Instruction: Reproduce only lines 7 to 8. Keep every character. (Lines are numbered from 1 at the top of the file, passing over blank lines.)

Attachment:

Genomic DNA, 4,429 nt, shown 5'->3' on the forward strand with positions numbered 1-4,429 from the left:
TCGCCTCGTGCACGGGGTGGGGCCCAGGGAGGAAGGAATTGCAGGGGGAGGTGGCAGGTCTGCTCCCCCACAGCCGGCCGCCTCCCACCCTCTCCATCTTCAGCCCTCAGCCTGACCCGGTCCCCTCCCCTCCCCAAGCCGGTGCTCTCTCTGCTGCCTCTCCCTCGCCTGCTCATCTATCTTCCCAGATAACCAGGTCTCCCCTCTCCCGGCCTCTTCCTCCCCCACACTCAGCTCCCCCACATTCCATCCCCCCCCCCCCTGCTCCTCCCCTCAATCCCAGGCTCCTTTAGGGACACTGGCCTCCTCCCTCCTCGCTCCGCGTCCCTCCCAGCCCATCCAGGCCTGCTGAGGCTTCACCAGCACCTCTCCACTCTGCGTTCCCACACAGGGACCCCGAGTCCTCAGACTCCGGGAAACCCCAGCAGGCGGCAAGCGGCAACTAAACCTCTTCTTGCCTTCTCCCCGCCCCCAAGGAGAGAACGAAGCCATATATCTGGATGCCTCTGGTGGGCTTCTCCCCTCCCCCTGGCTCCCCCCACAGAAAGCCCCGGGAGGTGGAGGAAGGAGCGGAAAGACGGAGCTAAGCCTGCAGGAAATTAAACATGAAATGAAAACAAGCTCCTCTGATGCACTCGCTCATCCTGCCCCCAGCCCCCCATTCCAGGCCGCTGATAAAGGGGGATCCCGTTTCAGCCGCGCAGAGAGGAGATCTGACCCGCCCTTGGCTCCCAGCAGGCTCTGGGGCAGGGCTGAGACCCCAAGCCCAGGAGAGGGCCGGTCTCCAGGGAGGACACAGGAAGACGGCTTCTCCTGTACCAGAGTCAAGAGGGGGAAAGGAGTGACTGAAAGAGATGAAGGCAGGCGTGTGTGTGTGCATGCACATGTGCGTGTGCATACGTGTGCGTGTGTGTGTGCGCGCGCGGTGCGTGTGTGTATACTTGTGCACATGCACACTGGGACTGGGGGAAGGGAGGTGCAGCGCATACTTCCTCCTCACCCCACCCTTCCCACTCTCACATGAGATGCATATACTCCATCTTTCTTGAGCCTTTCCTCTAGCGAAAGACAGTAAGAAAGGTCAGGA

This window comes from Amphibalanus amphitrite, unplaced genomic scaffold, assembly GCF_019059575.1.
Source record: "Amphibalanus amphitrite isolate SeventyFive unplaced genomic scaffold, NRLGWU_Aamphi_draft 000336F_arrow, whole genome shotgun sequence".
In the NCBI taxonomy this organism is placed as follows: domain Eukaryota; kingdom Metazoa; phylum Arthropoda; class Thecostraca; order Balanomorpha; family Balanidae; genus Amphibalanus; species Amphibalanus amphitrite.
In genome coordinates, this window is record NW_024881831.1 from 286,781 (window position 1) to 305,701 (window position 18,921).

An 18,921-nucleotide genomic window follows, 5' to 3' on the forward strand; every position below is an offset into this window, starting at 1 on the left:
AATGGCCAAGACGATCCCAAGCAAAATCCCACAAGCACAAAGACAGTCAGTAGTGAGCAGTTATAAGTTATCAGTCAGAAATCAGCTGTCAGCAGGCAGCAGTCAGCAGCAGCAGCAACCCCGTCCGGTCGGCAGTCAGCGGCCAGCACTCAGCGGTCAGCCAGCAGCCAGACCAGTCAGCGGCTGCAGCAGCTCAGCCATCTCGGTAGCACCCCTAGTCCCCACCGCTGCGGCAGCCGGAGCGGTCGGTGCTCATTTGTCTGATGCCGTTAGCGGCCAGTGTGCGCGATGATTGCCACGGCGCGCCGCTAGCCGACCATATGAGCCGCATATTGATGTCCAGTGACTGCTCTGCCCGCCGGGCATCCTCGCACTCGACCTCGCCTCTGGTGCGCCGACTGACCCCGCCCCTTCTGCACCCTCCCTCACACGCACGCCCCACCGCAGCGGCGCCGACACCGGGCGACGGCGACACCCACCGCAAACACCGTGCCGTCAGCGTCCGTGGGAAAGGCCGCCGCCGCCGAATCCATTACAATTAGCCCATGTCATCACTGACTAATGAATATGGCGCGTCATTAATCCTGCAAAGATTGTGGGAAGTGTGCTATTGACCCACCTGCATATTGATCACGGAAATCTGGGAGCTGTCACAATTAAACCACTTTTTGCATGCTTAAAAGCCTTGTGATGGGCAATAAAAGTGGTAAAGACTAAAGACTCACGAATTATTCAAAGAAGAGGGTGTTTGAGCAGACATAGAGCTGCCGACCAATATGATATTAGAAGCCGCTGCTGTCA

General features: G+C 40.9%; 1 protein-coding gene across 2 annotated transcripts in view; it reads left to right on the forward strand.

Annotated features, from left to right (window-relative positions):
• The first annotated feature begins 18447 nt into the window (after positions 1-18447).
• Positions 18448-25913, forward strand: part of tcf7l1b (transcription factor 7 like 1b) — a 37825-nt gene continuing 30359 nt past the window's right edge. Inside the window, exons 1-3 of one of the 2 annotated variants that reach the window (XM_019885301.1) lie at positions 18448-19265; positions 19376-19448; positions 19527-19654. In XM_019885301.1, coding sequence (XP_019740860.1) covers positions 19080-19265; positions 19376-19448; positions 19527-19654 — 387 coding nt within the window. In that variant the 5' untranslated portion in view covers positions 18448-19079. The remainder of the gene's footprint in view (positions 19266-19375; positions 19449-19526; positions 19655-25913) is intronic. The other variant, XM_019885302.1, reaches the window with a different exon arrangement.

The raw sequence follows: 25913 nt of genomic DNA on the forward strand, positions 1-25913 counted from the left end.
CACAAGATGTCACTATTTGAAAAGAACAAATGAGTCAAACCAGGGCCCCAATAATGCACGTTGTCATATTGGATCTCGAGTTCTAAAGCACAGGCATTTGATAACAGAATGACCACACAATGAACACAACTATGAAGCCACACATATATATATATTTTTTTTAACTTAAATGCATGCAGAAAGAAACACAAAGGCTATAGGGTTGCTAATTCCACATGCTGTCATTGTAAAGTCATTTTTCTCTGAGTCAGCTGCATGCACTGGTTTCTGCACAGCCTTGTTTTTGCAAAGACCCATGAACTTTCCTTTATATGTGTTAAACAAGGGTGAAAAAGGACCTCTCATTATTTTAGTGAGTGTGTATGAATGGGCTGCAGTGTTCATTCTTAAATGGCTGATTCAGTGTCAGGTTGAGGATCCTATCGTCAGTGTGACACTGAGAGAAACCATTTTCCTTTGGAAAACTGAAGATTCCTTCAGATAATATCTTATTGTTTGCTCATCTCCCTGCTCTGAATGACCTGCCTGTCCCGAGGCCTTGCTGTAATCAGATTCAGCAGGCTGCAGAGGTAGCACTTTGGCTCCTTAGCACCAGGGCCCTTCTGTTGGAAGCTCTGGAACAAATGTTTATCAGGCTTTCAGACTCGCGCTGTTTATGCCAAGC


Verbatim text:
An 18,921-nucleotide genomic window follows, 5' to 3' on the forward strand; every position below is an offset into this window, starting at 1 on the left:
AATGGCCAAGACGATCCCAAGCAAAATCCCACAAGCACAAAGACAGTCAGTAGTGAGCAGTTATAAGTTATCAGTCAGAAATCAGCTGTCAGCAGGCAGCAGTCAGCAGCAGCAGCAACCCCGTCCGGTCGGCAGTCAGCGGCCAGCACTCAGCGGTCAGCCAGCAGCCAGACCAGTCAGCGGCTGCAGCAGCTCAGCCATCTCGGTAGCACCCCTAGTCCCCACCGCTGCGGCAGCCGGAGCGGTCGGTGCTCATTTGTCTGATGCCGTTAGCGGCCAGTGTGCGCGATGATTGCCACGGCGCGCCGCTAGCCGACCATATGAGCCGCATATTGATGTCCAGTGACTGCTCTGCCCGCCGGGCATCCTCGCACTCGACCTCGCCTCTGGTGCGCCGACTGACCCCGCCCCTTCTGCACCCTCCCTCACACGCACGCCCCACCGCAGCGGCGCCGACACCGGGCGACGGCGACACCCACCGCAAACACCGTGCCGTCAGCGTCCGTGGGAAAGGCCGCCGCCGCCGAATCCATTACAATTAGCCCATGTCATCACTGACTAATGAATATGGCGCGTCATTAATCCTGCAAAGATTGTGGGAAGTGTGCTATTGACCCACCTGCATATTGATCACGGAAATCTGGGAGCTGTCACAATTAAACCACTTTTTGCATGCTTAAAAGCCTTGTGATGGGCAATAAAAGTGGTAAAGACTAAAGACTCACGAATTATTCAAAGAAGAGGGTGTTTGAGCAGACATAGAGCTGCCGACCAATATGATATTAGAAGCCGCTGCTGTCA